I found a plastic bucket to use myself, thinking about the discussion we have had at home – plastic, really coming into circulation in the 1940’s for the first time, and about how it doesn’t decompose. So I brought the basket, now full of kelp, back home, the basket going into the recycling.
The little boy and his mother told me that they have watch utube videos and that it is possible to dry the kelp and put it in an omelette. “Good luck at getting me to do that, “ said Rebecca., when I got home and explained to her my new task. I don’t know why she is resistant.
She is never happier than when she brings home sushi from Fujiya. We occasionally have natto and what is life without a snack of seaweed: Kimmy, made from the finest Korean seaweed. She savours every bite of that while others are eating their chips.
I hadn’t checked the tide, not thinking I was going that way. So the water was lapping up against the drift wood. Little rivulets of water were flowing through the sand and into the sea. Some family who live on the brow of the hill have a wonderful set of steps going up to their house. The last set of steps that take them to the ocean were pulled up high enough that no one could use them. But I could see that they would easily swing down when someone from above wanted to use the beach, the same one we were walking on – so only their stairs were exclusive, not bay that I was enjoying. I ducked under a tree and it snagged the hat I was wearing. I held onto a large log and stepped on a smaller one at the place where the ocean did lap the shore and would have got my feet wet without the alternative path.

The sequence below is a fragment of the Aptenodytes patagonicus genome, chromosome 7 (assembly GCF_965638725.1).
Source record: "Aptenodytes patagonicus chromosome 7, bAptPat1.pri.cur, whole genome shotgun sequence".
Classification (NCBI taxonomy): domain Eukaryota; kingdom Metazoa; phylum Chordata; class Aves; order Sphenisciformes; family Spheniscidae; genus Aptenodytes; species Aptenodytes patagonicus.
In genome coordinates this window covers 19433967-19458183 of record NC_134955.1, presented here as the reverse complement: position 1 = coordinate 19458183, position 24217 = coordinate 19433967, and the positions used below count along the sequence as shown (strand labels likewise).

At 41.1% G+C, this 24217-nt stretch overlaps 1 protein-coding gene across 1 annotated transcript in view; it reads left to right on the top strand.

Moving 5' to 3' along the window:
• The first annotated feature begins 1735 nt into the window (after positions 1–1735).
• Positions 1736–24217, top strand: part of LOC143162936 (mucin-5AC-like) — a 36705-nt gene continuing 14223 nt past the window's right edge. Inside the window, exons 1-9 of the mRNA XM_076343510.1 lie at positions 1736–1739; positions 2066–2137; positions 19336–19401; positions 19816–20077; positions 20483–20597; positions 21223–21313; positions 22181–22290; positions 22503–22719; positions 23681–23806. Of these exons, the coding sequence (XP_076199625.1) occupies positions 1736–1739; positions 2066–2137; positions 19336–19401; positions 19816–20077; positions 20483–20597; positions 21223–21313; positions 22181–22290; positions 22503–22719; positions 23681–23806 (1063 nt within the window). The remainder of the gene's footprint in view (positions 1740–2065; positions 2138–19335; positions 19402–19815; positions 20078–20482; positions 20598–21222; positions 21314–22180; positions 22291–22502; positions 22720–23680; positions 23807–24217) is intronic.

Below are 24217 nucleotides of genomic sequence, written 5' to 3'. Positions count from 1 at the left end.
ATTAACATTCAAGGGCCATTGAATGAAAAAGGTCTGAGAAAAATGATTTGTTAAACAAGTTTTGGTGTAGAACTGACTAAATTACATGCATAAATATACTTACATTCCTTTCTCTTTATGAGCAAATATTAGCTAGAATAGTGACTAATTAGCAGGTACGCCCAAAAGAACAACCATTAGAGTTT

I stopped and watched a freighter on it was through Haro Straight.
My kelp is drying in my room. Rebecca says she will only eat it if it is flattened and salted.